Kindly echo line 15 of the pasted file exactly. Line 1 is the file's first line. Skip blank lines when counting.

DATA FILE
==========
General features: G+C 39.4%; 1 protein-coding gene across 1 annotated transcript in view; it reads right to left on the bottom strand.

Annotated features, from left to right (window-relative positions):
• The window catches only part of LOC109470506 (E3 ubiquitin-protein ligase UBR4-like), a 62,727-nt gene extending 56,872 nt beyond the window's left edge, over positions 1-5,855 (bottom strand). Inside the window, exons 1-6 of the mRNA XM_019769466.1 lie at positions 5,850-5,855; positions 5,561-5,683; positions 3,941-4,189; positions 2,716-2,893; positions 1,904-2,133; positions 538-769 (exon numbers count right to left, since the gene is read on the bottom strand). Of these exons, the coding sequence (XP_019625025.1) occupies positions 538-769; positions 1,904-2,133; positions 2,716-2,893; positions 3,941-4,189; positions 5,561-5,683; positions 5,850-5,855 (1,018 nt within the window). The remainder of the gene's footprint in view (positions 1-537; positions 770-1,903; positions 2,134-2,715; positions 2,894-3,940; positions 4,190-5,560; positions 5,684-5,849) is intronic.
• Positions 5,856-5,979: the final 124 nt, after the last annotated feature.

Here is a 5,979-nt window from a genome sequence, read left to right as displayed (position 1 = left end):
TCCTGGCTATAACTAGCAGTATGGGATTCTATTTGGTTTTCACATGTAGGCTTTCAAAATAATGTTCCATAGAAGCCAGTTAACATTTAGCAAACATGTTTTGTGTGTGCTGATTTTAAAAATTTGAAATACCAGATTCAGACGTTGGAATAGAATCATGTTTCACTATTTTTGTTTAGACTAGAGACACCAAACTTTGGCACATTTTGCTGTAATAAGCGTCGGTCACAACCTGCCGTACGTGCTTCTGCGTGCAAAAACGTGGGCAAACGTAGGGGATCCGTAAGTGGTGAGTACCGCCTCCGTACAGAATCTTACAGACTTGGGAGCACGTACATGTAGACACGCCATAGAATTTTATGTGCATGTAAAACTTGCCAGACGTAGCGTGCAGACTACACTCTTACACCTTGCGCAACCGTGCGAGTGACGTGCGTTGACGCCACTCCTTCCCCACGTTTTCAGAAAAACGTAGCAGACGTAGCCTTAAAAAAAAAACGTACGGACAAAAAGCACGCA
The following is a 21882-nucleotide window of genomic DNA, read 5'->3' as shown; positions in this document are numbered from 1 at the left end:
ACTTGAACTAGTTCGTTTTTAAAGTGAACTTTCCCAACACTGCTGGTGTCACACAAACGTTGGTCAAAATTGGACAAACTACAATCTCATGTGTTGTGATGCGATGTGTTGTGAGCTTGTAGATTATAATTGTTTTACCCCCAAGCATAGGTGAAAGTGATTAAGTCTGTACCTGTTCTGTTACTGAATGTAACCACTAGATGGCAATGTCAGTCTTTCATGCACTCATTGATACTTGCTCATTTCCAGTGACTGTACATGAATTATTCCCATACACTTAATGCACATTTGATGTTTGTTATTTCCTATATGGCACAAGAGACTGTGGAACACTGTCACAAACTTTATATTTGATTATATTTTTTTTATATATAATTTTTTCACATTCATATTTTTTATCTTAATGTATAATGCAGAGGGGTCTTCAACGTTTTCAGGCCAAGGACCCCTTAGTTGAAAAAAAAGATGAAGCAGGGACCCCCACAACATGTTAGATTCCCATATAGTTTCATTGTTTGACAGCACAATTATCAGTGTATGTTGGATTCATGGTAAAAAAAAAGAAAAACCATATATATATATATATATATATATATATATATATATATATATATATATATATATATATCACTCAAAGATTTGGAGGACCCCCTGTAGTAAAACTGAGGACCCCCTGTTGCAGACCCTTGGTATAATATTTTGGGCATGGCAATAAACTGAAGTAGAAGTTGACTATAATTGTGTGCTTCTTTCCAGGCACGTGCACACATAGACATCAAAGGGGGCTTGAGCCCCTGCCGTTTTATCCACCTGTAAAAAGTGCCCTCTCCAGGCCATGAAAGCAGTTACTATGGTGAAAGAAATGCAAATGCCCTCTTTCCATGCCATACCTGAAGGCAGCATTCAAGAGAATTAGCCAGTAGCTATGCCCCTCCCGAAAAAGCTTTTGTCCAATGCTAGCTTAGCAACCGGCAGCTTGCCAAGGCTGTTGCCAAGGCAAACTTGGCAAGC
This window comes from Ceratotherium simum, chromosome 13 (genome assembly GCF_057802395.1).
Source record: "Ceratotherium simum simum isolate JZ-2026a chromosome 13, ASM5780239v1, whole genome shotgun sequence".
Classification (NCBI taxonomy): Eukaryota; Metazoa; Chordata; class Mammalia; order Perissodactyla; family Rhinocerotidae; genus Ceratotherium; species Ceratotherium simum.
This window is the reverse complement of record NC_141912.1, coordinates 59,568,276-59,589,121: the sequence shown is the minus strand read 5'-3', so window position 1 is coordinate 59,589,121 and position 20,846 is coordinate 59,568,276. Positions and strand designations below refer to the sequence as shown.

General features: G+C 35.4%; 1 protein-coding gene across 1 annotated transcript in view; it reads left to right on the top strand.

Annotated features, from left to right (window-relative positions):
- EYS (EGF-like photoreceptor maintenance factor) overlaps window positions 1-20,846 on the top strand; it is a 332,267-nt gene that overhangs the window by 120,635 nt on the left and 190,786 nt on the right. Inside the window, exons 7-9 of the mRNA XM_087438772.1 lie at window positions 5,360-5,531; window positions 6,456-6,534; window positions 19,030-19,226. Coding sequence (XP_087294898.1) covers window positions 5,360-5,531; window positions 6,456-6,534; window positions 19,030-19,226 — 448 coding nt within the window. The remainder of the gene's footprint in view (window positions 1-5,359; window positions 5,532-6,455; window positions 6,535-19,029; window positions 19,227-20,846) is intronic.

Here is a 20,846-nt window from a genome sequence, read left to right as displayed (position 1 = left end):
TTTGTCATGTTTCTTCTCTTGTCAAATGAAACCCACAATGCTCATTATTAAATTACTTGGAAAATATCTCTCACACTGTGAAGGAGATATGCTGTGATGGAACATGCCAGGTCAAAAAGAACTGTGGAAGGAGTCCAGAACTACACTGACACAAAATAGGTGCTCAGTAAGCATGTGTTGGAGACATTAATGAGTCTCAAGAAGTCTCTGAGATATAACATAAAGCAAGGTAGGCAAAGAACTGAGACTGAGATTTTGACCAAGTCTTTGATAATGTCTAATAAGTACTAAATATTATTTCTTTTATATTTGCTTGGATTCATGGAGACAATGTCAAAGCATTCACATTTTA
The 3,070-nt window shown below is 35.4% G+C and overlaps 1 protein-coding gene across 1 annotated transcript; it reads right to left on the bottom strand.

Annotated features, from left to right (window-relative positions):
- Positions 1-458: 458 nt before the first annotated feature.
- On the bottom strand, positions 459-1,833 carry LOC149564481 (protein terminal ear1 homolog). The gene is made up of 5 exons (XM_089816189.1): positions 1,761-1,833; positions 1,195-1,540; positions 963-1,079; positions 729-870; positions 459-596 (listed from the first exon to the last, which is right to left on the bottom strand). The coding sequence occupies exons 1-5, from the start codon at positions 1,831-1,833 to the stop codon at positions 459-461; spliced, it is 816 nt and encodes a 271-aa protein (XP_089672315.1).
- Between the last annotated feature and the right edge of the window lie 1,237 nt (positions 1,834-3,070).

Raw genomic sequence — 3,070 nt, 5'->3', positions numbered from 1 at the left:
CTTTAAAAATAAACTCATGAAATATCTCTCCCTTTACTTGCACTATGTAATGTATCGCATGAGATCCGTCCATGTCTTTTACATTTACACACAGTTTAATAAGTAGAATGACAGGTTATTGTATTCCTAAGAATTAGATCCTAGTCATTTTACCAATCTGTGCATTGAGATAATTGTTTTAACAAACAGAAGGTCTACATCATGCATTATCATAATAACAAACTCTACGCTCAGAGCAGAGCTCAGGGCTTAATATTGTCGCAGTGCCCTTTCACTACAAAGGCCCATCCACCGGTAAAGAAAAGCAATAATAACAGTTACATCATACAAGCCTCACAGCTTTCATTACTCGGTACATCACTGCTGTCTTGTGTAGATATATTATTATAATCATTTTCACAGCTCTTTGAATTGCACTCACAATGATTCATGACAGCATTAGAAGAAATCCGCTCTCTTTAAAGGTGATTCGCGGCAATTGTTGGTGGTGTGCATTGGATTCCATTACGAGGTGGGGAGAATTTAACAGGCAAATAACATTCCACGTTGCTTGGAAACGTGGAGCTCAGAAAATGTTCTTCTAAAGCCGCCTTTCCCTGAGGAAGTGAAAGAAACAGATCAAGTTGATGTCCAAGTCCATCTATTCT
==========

- EYS (EGF-like photoreceptor maintenance factor) overlaps window positions 1-20,846 on the top strand; it is a 332,267-nt gene that overhangs the window by 120,635 nt on the left and 190,786 nt on the right. Inside the window, exons 7-9 of the mRNA XM_087438772.1 lie at window positions 5,360-5,531; window positions 6,456-6,534; window positions 19,030-19,226. Coding sequence (XP_087294898.1) covers window positions 5,360-5,531; window positions 6,456-6,534; window positions 19,030-19,226 — 448 coding nt within the window. The remainder of the gene's footprint in view (window positions 1-5,359; window positions 5,532-6,455; window positions 6,535-19,029; window positions 19,227-20,846) is intronic.